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nppr listserve or whatever

From:	"rick reibstein", INTERNET:Rick.Reibstein@state.ma.us
TO:	(unknown), wweinstein
DATE:	16/12/1997 4:38 PM

RE:	CMA Study

CMA claims plant closings account for progress in Massachusetts.  Besides the 
materials accounting article, in an Oct. 13 letter to Chemical and 
Engineering News, they cite three companies that had plant closings, and 
state that they account for 116 million pounds of toxics use.

A closer examination shows that even adjusting for the three plant closings, 
MA has had substantial progress in both use and waste reduction.

We have had economic growth in the state.  Our unemployment is way down, our 
tax receipts are way up, and our shipments from all SIC codes covered under 
the act are substantially higher.  Form R activity indices show a 15% 
increase in production.  In 1990 we had 876 million pounds of use.  A 15% 
increase in production should have resulted in 1 billion 6 million pounds of 
use.  Instead, we had total usage of 805 million.  There's 201 million pounds 
missing.  Clearly, the 116 million from plant closings cannot account for the 
entire reduction.  

In addition, although the Novacor Leominster plant eliminated tens of 
millions of pounds by closing, the Novacor Springfield plant picked up 
production considerably.  It appears that production may have been shifted to 
another location - that is not really a plant closing.  Correcting for this 
results in 73 million pounds from plant closings, not 116.  What we're left 
with is either 128 million pounds or 85 million pounds apparently due to 

Compared to 1990 figures, this is either a 14.6% or a 9.7% reduction in use.  
Compared to the expected toxics use from increased production, it is either a 
12.7% or an 8.4% reduction.  Any way you look at it, it is a significant 
Taking out the waste byproduct from these plant closings affects our waste 
reductions hardly at all.  From our actual reduction of 21 we have to 
subtract about 3 million due to plant closings.  We would have expected to 
have 124 million pounds in 1995, compared to 108 in 1990, and instead had 87 
million pounds in 1995.  Thirty four million pounds reduced is 31.5% of 1990 
figures, 27.4% of 1995's expected byproduct generation.                       
This can be compared with the national trend of increased waste generation,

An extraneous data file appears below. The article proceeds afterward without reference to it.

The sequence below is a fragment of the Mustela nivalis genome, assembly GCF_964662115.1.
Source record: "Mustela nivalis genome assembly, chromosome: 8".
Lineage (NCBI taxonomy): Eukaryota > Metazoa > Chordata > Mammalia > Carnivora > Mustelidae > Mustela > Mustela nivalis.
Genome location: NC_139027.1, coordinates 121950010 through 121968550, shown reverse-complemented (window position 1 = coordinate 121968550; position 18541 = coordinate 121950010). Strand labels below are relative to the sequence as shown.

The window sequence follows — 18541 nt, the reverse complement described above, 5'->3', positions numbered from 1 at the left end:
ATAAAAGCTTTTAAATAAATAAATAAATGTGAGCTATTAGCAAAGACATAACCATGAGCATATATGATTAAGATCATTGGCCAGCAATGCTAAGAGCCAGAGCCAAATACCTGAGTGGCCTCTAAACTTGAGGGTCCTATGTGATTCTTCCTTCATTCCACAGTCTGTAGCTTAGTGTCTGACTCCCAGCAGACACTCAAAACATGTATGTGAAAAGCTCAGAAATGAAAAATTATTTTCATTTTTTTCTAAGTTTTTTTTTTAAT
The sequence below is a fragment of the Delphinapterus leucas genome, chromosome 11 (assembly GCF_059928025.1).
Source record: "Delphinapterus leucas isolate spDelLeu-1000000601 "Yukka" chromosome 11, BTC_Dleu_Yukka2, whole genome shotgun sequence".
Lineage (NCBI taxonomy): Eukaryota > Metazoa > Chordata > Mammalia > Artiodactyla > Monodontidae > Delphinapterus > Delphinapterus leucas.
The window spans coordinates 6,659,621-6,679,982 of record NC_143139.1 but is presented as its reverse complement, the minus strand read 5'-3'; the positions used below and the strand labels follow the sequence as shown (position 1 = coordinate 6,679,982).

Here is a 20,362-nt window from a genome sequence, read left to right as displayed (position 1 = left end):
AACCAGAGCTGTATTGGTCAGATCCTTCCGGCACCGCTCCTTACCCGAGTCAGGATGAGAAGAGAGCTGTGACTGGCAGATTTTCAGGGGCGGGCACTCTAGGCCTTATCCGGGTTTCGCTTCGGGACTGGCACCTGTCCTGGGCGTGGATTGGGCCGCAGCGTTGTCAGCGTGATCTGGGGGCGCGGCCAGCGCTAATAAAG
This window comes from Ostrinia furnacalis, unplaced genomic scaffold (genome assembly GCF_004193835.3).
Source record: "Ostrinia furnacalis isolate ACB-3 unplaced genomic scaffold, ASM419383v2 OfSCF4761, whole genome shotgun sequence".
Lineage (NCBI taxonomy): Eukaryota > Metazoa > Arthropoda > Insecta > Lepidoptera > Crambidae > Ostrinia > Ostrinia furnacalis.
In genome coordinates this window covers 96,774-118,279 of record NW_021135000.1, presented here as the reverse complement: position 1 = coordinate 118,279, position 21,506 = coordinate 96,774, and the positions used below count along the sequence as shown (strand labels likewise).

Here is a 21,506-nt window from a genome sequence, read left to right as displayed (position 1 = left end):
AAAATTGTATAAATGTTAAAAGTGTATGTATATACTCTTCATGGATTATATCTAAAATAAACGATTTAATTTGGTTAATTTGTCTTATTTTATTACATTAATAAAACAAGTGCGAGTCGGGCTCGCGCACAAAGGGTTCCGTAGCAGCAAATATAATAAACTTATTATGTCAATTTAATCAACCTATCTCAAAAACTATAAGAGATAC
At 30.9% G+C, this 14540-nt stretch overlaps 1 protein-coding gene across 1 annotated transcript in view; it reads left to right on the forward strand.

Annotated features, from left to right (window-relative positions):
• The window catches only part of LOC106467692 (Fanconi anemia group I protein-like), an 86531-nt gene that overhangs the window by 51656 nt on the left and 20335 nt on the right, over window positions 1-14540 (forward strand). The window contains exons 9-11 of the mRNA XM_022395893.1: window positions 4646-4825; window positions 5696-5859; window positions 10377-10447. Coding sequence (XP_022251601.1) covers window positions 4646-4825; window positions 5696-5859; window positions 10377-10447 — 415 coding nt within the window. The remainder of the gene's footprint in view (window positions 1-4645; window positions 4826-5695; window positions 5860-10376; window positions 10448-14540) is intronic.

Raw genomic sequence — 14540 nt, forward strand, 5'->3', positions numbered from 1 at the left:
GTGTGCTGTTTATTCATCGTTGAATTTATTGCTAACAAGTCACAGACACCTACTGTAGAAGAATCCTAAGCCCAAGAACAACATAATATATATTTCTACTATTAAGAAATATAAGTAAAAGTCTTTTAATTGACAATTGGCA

as indicated by TRI section 8.  EPA's estimate is that production-related 
waste has increased 6.8% from 1991 to 1995.  

Massachusetts TURA's critics have in the past stated that Connecticut has 
achieved similar release reductions without a TUR program.  Firstly, that 
sells short the achievements of CONTAP (the demise of which we are still 
mourning!)  Secondly, it ignores the reductions in use and waste which we 
have had in MA.  I do not know what has happened in CT concerning use and 

Another indicator of progress in Massachusetts is apparent when you put 
together the use and waste figures.  This gives you a rough chemical use 
efficiency.  In 1990, 12.5% of covered chemicals used by the categories of 
companies covered by the act ended up as waste, what we call byproduct - 
whether lost to air, water, or shipped out in drum.  In 1995 the ratio was 
10.8%. If companies had continued to generate waste byproduct at the same 
rate in 1995 as they had in 1990, that same 805 million pounds of chemicals 
used in 1995 would have resulted in 100.6 million pounds of waste, instead of 
87 million. 

Measuring chemical use efficiency is a way of looking at progress that does 
not require normalization for production.  No matter what plants closed or 
production occurred, the chemical use efficiency measure tells you how much 
waste was generated relative to whatever amount of chemicals was used.  It 
does not tell you how much you have avoided due to companies dropping below 
thresholds.  It shows how much can be achieved even when companies cannot 
substitute other input materials - thirteen million pounds of use was reduced 
just from using the chemicals more carefully.